Assume you can’t do it all during a high impact event. “Identify customer-facing offices, administrative support facilities and ATM locations that will be kept open in main markets, and establish mechanisms to inform both customers and employees” [Searle, 2007]. At Washington Mutual, we took a strategy developed during hurricanes in Florida and applied it across the country, setting criteria for the “hub branches” that would remain open, and communicated it in advance, so employees knew where to report and customers would know where they could get money.


Once you have a plan, then begin testing it quarterly, sizing the impact of such an event up or down. This is how you continuously improve your plan; make it more flexible and applicable to situations outside public health crises. Holes still exist in most institutions’ plan to have large numbers of employees telecommute. The assumption that the Internet would be available at a time when your  children might be home from school playing games or watching movies is not well thought out.


Work now with regulators, country by country, to establish which business processes you normally use to communicate with them could be suspended or reduced during the event. Even the regulators will need to create plans around how they will continue to keep the cash moving. These steps can be considered as good for your all-hazards plan as well as a pandemic plan. There are several specific steps you can take for better preparation in case Ebola jumps continents.


As far as we know, Ebola is not currently an airborne virus. But it could mutate. But body fluids get attached to hands, which use door knobs, common utensils, office supplies, etc. Along with washing your hands frequently, try to keep your own workspace sanitized as well.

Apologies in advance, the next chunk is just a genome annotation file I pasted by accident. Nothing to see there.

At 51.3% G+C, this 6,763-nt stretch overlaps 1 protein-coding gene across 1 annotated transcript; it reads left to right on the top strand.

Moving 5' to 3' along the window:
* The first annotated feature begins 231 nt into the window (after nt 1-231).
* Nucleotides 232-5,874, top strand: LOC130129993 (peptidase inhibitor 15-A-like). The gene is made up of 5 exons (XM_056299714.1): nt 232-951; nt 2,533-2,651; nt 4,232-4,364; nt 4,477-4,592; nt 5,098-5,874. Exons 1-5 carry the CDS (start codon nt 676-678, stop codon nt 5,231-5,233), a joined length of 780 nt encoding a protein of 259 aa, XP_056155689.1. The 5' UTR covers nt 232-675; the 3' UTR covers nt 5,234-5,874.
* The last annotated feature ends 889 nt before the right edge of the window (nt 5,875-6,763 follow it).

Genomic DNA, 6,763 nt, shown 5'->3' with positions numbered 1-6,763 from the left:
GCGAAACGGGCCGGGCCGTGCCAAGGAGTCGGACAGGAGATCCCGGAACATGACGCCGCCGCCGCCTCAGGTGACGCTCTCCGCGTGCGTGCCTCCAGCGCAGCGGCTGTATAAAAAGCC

I remember reading a study that indicated that those who had a flu shot each year had built up a certain amount of possibly useful immunity against infectious diseases.


Will you pay people some amount of their salary even if they are sick and/or have exceeded the number of sick days available? At Washington Mutual, we had determined to either extend  everyone’s amount of sick time by seven work days; or to pay them at the going disability rate. Ironically, the executives did not want employees to know that this would be the plan. Like so many other decisions, that was shortsighted. Had employees known, they would have been informed and worked together to help cross train their fellow employees so that the institution would survive such an event. All eyes are on the rapidly evolving situation in West Africa. The World Health Organisation is short of funds, supplies and personnel. Organisations like Doctors Without Borders are currently carrying the load. It is going to get much worse before it gets better, and it is going to take a long time to contain Ebola. First steps are underway now on trial vaccines or the use of Ebola survivors’ blood. The cultural challenges are profound: what right do we have to tell them what to do? In the name of what? Nowhere have we ever seen the Digital Divide manifest itself so clearly as we are observing right now in West Africa. To those who say, “Don’t worry, it won’t affect us,” I say tighten up your plans while you have time.

Annie Searle is an Associate Teaching Professor at the University of Washington’s Information School, where she teaches risk, cybersecurity, privacy information ethics, policy, and law. She is a former senior executive at Washington Mutual Bank, heading its Enterprise Risk Services and Crisis Management Team for 10 years.  ASA, her private risk advisory firm, focuses primarily on advocacy around critical infrastructure policy and on research publications.